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Characterization etc.

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CHARACTERIZATION,
ETC.
In Jane Austen’s Pride and Prejudice
D I R E C T V S. I N D I R E C T
C H A R AC T E R I Z AT I O N
Direct Characterization
Indirect Characterization
 Explicit presentation by
 The presentation of the
the author of the character
character in action, with little or
through direct exposition,
no explicit comment by the
either in an introductory
block or piecemeal
throughout the work.
author, in the expectation that
the reader can deduce the
attributes of the actor from the
actions.
WHICH IS INDIRECT
C H A R AC T E R I Z AT I O N ?
 Mr. Bennet was so odd a mixture
 “People who suffer as much as I do
of quick parts, sarcastic humour,
from nervous complaints can have no
reserve, and caprice, that the
great inclination for talking. Nobody
experience of three-and-twenty years
can tell what I suffer! But it is always
had been insufficient to make his wife
so. Those who do not complain are
understand his character.
never pitied!" (Spoken by Mrs. Bennet)
RO U N D V S. F L AT C H A R AC T E R S
Round Characters
Flat Characters
 Also called three-
 Also called two-dimensional
dimensional characters
characters
 Multifaceted, human being
 More a type than a human being
 Capable of inconsistencies
 Subject to growth
 Example: Elizabeth, Aunty
Ifeoma, Father Amadi
 Usually not subject to growth
 Example: Jane, Father Benedict
DY N A M I C V S. S TAT I C C H A R AC T E R S
Static Character
Dynamic Character
 Changes little if at all
 Modified by the actions
 Things happen to a
and experiences
character without things
 One objective of the work
happening within.
is to reveal the consequences
 Example: Bingley, Papa
of these actions
 Example: Darcy, Kambili
C A R I C AT U R E
Writing that exaggerates certain individual
qualities of a person and produces a ridiculous
effect. Unlike satire, caricature is likely to treat
merely personal qualities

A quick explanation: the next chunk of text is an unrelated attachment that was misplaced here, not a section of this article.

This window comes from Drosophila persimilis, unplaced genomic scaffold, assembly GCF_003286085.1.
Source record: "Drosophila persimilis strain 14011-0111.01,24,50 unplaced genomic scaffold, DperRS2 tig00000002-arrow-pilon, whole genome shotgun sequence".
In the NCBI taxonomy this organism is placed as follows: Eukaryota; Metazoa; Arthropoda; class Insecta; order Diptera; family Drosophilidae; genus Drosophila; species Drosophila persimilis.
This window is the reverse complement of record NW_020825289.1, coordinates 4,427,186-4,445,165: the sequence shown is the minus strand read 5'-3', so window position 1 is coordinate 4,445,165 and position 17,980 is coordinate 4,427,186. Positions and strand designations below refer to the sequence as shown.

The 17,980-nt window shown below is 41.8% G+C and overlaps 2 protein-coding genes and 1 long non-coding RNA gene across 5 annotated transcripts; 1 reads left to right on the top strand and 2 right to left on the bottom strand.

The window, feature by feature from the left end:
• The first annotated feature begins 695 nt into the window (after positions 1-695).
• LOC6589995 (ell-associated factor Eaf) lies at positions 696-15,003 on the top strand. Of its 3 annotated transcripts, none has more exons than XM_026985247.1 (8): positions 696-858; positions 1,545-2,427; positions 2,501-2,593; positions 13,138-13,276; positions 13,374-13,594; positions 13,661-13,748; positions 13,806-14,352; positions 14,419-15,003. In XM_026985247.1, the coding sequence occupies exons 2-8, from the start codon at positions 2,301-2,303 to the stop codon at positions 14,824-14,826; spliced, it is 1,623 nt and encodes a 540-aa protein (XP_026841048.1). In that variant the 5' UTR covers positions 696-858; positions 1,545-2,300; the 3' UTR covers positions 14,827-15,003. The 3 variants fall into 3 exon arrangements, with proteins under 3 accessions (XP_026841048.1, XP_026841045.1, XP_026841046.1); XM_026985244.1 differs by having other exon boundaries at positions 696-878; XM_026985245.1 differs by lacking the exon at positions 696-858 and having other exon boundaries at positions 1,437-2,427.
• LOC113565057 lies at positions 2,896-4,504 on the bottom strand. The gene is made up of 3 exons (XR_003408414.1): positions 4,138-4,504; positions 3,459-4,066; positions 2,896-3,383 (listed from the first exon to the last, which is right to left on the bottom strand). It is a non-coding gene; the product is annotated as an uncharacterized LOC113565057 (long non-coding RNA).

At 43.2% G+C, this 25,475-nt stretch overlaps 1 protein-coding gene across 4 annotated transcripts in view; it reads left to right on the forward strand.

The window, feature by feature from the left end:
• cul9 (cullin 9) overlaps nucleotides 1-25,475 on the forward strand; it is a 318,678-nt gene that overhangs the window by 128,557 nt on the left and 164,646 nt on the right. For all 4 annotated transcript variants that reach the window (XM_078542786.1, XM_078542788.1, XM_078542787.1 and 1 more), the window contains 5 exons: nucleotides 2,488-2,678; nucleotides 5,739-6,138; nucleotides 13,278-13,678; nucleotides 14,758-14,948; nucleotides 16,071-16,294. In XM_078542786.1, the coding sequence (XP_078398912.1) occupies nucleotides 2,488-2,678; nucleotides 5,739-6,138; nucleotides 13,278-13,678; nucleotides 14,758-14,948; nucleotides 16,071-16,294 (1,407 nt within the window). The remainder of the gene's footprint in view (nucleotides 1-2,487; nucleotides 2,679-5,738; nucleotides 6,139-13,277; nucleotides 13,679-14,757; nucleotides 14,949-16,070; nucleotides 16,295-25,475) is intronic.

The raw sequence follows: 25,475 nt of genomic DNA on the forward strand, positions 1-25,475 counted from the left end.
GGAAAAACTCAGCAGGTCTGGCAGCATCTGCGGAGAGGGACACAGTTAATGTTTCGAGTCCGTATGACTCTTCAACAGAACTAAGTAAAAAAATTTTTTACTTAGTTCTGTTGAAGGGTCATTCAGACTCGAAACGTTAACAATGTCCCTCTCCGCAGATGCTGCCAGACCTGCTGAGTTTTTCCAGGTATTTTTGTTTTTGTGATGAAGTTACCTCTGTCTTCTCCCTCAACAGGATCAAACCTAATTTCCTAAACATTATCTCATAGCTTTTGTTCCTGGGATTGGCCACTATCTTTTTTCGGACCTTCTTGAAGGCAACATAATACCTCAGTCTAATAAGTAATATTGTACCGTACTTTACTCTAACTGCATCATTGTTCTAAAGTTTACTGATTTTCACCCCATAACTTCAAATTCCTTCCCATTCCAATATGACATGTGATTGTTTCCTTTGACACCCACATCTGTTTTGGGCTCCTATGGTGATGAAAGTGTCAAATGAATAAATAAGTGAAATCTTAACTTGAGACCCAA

• Example: Mr. Collins’s obsequiousness
FOIL
Literally a leaf of bright metal placed under a jewel to
increase its brilliance
In literature, the term is applied to any person who through
contrast underscores the distinctive characteristics of another.
Example: Wickham is a FOIL for Darcy; Amaka and
Kambili
EPISTOLARY NOVEL
 A novel in which the narrative is carried forward by LETTERS
written by one or more of the characters. It has the merit of giving
the opportunity to present the feelings and reactions without the
intrusion of the author; it furthers gives a sense of immediacy
because the LETTERS are written in the thick of the action.
 Pride and Prejudice is NOT an EPISTOLARY NOVEL, but it
does involve several examples of EPISTOLARY WRITING.
S A RC A S M V S. V E R BA L I RO N Y
Sarcasm
Verbal Irony
A caustic and bitter
 The actual intent is
expression of strong
expressed in words that carry
disapproval.
Personal, jeering, and
intended to hurt
the opposite meaning
 Usually less harsh than
sarcasm
EXAMPLES
Sarcasm
Verbal Irony
 “You will have a charming
 “There is a mixture of servility
mother-in-law, indeed; and, of
and self-importance in his letter
course, she will always be at
which promises well. I am
Pemberley with you.” (Miss
impatient to see him.” (Mr.
Bingley to Darcy upon
Bennet after reading the
learning of his admiration for
letter from Mr. Collins)
Elizabeth)
FOCALIZATION
 The perspective through which a narrative is presented. By presenting
the narrative through the eyes and words of various characters, the narrator
is less removed from the story and the reader is more intimate with the
characters (more in their heads). Austen does this in a variety of ways such
as epistles and indirect speech, in which the language and thoughts of the
characters mix with the voice of the narrator.
EXAMPLE:
 “Mrs John Dashwood did not at all approve of what her husband
intended to do for his sisters. To take three thousand pounds from the
fortune of their dear little boy, would be impoverishing him to the
most dreadful degree. She begged him to think again on the subject.
How could he answer it to himself to rob his child, and his only
child too, of so large a sum?”
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